100% of international developed to small/mid?

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BFRAME
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100% of international developed to small/mid?

Post by BFRAME » Sat Jun 16, 2018 4:45 pm

Hi all,

My portfolio is 70/30 stocks bonds, and my equities are 40% international. Of the international, I have about 35% in emerging (VEIEX) and 65% in developed (VTMGX), comprising 8% and 20% of my total portfolio. I am debating a somewhat Swedroe-ean move of switching the ex-US developed to all small/mid, either through VINEX, VSS, or a combination. My thinking here has nothing to do with trying to beat the market or eek out better gains, but simply because ex-US large developed is highly correlated with US developed due to multinational companies, such that this is little diversification benefit of exUS large cap (the main holding are all heavily invested in the US --- Shell, Samsung, Nestle, Toyota, etc). In contrast, international small/mid are generally better diversifiers relative to the S&P, and so this would help me capture a less correlated class.

Does anyone do something similar? And is there some key issue I am missing that might come back to bite me? Certainly I could do something in between, say 50% in large developed, 50% in small, but again, I fail to see how large developed adds much to a portfolio.

Thanks for any feedback!

livesoft
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Re: 100% of international developed to small/mid?

Post by livesoft » Sat Jun 16, 2018 5:27 pm

I think your premise is false and your math looks fishy to me, too.

Anyways, you can see that in 2018 so far, that Vanguard US Large-cap is up about 5% while VTMGX is down about -0.5%. Those performances are NOT similar and one might say that at least this year, not too correlated.
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tibbitts
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Re: 100% of international developed to small/mid?

Post by tibbitts » Sat Jun 16, 2018 5:39 pm

BFRAME wrote:
Sat Jun 16, 2018 4:45 pm
Hi all,

My portfolio is 70/30 stocks bonds, and my equities are 40% international. Of the international, I have about 35% in emerging (VEIEX) and 65% in developed (VTMGX), comprising 8% and 20% of my total portfolio. I am debating a somewhat Swedroe-ean move of switching the ex-US developed to all small/mid, either through VINEX, VSS, or a combination. My thinking here has nothing to do with trying to beat the market or eek out better gains, but simply because ex-US large developed is highly correlated with US developed due to multinational companies, such that this is little diversification benefit of exUS large cap (the main holding are all heavily invested in the US --- Shell, Samsung, Nestle, Toyota, etc). In contrast, international small/mid are generally better diversifiers relative to the S&P, and so this would help me capture a less correlated class.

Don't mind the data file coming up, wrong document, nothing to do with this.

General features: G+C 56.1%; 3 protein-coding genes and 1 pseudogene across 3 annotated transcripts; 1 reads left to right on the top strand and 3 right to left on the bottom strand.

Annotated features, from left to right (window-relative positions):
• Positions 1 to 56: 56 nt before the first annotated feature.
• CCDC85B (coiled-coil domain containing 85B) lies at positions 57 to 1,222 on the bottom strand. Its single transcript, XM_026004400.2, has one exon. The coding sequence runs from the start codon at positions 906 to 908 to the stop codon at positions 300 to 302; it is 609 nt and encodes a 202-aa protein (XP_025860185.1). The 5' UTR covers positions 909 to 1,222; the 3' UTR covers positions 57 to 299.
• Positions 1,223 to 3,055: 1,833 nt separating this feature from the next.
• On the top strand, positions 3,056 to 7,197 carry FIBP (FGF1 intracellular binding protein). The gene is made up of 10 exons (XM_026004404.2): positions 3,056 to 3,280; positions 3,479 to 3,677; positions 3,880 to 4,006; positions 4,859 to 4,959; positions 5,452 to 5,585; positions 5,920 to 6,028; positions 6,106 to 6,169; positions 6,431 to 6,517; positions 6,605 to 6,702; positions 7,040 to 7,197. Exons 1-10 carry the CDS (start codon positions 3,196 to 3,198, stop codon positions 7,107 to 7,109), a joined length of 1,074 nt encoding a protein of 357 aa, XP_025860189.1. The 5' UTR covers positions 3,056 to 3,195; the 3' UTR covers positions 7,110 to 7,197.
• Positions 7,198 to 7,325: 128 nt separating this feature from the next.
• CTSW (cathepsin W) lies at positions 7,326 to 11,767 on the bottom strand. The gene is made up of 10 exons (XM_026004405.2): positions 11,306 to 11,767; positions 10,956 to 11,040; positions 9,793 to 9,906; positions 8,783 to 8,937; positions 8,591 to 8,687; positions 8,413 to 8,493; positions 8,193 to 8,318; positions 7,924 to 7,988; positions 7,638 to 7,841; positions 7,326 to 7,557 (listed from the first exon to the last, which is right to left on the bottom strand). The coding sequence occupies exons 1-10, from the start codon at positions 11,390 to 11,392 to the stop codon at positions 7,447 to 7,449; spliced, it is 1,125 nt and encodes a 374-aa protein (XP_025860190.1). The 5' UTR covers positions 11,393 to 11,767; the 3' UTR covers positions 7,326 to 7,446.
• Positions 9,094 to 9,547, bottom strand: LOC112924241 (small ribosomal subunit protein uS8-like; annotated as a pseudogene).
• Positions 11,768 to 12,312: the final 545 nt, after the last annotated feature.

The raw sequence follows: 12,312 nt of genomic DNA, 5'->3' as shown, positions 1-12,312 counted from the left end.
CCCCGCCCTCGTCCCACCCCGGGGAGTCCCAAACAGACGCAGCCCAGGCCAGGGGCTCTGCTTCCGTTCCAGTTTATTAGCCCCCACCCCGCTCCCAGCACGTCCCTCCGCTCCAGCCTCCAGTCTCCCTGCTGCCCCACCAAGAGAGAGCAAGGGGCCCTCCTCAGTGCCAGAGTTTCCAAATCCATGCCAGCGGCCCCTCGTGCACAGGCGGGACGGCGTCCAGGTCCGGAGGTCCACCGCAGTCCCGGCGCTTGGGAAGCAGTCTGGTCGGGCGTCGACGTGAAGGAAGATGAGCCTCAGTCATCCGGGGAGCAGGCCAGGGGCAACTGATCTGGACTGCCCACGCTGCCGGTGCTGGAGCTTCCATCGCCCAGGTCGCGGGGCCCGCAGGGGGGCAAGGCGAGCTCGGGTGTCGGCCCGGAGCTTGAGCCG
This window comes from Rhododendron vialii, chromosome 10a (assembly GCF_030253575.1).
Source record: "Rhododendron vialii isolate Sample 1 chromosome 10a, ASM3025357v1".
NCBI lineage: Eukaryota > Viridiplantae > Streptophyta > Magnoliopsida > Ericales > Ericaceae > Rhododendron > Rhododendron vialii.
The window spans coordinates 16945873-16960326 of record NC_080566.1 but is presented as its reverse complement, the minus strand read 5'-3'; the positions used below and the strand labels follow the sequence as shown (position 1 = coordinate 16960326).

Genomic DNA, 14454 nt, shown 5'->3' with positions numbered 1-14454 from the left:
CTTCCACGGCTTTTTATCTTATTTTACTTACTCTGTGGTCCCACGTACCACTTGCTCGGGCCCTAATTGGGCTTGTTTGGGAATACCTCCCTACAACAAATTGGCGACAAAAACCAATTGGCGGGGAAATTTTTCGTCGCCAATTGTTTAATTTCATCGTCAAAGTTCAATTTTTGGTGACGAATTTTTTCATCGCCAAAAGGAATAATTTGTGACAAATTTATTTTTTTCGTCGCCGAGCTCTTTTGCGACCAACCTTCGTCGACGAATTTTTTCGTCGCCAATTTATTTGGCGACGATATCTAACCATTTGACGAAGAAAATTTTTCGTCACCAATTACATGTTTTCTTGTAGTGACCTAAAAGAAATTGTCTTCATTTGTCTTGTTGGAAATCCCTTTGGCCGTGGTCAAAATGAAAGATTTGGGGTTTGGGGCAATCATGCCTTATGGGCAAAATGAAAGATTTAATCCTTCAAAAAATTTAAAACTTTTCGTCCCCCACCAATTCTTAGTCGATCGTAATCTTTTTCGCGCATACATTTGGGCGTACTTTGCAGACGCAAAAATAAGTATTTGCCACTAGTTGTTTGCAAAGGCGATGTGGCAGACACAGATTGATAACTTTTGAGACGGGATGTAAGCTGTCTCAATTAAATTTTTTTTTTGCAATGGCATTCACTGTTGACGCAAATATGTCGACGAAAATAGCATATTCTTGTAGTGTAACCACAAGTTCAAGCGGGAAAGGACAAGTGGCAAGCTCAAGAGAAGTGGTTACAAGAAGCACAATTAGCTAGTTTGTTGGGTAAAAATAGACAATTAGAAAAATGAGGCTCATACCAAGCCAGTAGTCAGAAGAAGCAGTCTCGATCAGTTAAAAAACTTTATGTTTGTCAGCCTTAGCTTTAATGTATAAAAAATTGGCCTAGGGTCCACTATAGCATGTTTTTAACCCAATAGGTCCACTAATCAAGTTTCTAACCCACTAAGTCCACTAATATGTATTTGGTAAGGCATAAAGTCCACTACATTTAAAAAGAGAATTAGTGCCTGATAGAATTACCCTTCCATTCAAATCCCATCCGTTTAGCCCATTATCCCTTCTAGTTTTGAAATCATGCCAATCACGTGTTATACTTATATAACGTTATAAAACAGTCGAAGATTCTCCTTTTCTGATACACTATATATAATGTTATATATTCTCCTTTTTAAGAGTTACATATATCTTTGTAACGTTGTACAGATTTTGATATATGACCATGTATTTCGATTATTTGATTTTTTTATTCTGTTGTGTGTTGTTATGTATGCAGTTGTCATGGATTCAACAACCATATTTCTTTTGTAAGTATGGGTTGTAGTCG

Does anyone do something similar? And is there some key issue I am missing that might come back to bite me? Certainly I could do something in between, say 50% in large developed, 50% in small, but again, I fail to see how large developed adds much to a portfolio.

Thanks for any feedback!
It seems extreme to eliminate all allocation to large ex-us companies, although your theory is probably correct. You're exposed to the same issue by having exposure to domestic large companies, no? Or are you going small there, too?

MotoTrojan
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Re: 100% of international developed to small/mid?

Post by MotoTrojan » Sat Jun 16, 2018 5:55 pm

I’ve considered it for my 25% Total International exposure but I think I’ll just add a small tilt someday, like I do with US. As livesoft stated, correlations aren’t the full story; although I’m curious how much of the difference is currency related.

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vineviz
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Re: 100% of international developed to small/mid?

Post by vineviz » Sat Jun 16, 2018 7:50 pm